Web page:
by Steve LeVine Former BP CEO John Browne was so private about his homosexuality that it emerged only when an estranged lover divulged their relationship to a tabloid. In his attempt to block publication, he lied to a judge about how he had met the man, and ended up being forced to resign. Today, however, Browne, now a member of Britain’s House of Lords, spoke out forcefully in favor of a proposed law making gay marriage legal in the country.
Google Glass may have just lost the teenage-boy demographic. After much fanfare over POV porn apps on Google Glass, Google has moved to change its policies to ban porn.
by Cadie Thompson Google Glass officially got its first porn app, but the thrill may not last for long if Google has its way."We have just learned that Google changed their policy over the weekend to ban our porn app for Google Glass. The website will function as normal, but we are making changes to the app to comply with the new policy," MiKandi CEO Jesse Adams said in a blog post Monday evening.The MiKandi's app, called Tits & Glass, allows users to view and share pornographic content from a point-of-view angle.
In the largest Chinese acquisition of an American company, the Shuanghui Group said it would buy the nation’s largest pork producer for $4.7 billion. But not so fast, says Congress. Josh Rogin reports.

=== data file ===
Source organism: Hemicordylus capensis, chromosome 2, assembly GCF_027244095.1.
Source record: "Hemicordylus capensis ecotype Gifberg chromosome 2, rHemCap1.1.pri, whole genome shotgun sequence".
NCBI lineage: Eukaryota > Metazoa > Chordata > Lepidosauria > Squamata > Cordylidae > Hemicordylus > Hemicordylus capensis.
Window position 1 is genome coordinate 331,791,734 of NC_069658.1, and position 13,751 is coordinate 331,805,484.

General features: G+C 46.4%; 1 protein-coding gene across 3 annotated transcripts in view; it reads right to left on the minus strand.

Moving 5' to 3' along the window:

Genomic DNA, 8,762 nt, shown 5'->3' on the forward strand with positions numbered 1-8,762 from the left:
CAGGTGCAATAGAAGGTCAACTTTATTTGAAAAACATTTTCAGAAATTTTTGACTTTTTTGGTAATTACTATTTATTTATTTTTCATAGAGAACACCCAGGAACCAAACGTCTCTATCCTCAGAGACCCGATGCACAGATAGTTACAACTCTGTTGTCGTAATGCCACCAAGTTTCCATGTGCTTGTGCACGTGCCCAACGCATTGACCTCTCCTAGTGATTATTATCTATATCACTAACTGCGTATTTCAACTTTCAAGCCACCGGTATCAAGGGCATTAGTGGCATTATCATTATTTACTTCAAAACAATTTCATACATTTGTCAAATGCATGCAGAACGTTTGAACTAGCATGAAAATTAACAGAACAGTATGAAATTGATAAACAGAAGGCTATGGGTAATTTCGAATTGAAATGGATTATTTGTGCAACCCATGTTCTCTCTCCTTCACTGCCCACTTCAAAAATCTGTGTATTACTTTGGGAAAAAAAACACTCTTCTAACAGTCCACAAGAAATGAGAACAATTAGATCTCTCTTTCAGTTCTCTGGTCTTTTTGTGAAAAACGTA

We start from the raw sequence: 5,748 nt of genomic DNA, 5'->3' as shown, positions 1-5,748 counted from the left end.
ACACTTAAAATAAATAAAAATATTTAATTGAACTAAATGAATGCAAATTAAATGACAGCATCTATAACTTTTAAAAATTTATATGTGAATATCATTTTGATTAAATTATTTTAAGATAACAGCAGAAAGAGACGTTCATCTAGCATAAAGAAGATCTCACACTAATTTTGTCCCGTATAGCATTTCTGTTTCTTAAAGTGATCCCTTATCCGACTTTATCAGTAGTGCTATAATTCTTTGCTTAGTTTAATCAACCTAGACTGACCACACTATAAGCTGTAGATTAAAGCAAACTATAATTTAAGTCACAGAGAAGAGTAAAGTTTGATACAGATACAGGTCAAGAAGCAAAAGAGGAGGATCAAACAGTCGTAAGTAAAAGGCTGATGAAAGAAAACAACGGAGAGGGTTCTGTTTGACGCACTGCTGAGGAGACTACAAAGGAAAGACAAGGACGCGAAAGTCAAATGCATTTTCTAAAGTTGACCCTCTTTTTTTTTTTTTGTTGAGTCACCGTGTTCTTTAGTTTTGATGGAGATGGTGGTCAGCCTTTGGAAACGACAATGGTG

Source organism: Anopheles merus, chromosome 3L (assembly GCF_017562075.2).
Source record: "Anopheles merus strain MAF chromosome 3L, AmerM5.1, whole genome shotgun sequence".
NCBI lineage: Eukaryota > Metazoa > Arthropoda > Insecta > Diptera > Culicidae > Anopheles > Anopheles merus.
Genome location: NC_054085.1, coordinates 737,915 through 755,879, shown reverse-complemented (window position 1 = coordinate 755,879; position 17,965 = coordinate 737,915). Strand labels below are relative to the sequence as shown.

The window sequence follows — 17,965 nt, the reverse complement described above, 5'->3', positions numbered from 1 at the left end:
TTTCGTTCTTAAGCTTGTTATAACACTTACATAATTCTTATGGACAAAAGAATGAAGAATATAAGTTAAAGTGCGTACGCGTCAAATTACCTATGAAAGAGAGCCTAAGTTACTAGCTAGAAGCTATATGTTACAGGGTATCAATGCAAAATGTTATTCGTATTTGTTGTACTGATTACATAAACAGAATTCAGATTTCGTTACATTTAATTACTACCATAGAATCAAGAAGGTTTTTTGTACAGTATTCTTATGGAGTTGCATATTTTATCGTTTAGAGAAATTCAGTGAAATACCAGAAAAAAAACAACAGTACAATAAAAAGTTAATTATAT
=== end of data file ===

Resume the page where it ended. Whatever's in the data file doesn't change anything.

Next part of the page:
The congressman whose district hosts America’s largest pork producer on Tuesday called for an investigation into a Chinese company’s bid to take it over.Virginia Republican Rep. Randy Forbes represents the district where Smithfield Foods is headquartered and has its largest base of operations. Last week China’s Shuanghui Group announced it was planning to acquire Smithfield for $4.7 billion, which would make the deal the largest ever Chinese acquisition of an American company.
Frosted Mini-Wheats don’t help kids concentrate.
It turns out Frosted Mini-Wheats aren't so good for you, and now Kellogg's will pay $4 million to settle a class-action suit accusing them of falsely implying that the cereal could help kids concentrate. In 2008 and 2009, the company aired commercials that claimed the sugary cereal could improve cognitive function and was “clinically shown to improve kids’ attentiveness by 11 percent” even though there wasn’t scientific evidence to back it up. People who bought Frosted Mini-Wheats will be able to submit a claim to be compensated up to $15 for three boxes of cereal.
Those that pose risk to U.S. financial system.
The Financial Stability Oversight Council voted on Monday to place non-bank companies that are risks to the financial system under supervisions similar to those of banks. The entities in question, hedge funds and private-equity firms, will be placed under the purview of the Federal Reserve and other authorities. The move comes three years after the passage of the Dodd-Frank financial-reform legislation, which called for defining which non-bank companies threatened the financial system. While no companies have been named, AIG, GE Capital, and Prudential have said they were among those singled out.
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With news of potential Fed tapering, Julie Hyman joins In the Loop with Betty Liu on Bloomberg News to give analysis of market reaction.
Labor markets aren't adjusting to the disappearance of certain kinds of work
More U.S. workers means more people paying taxes— and a $197 billion cut in the deficit. By Daniel Gross.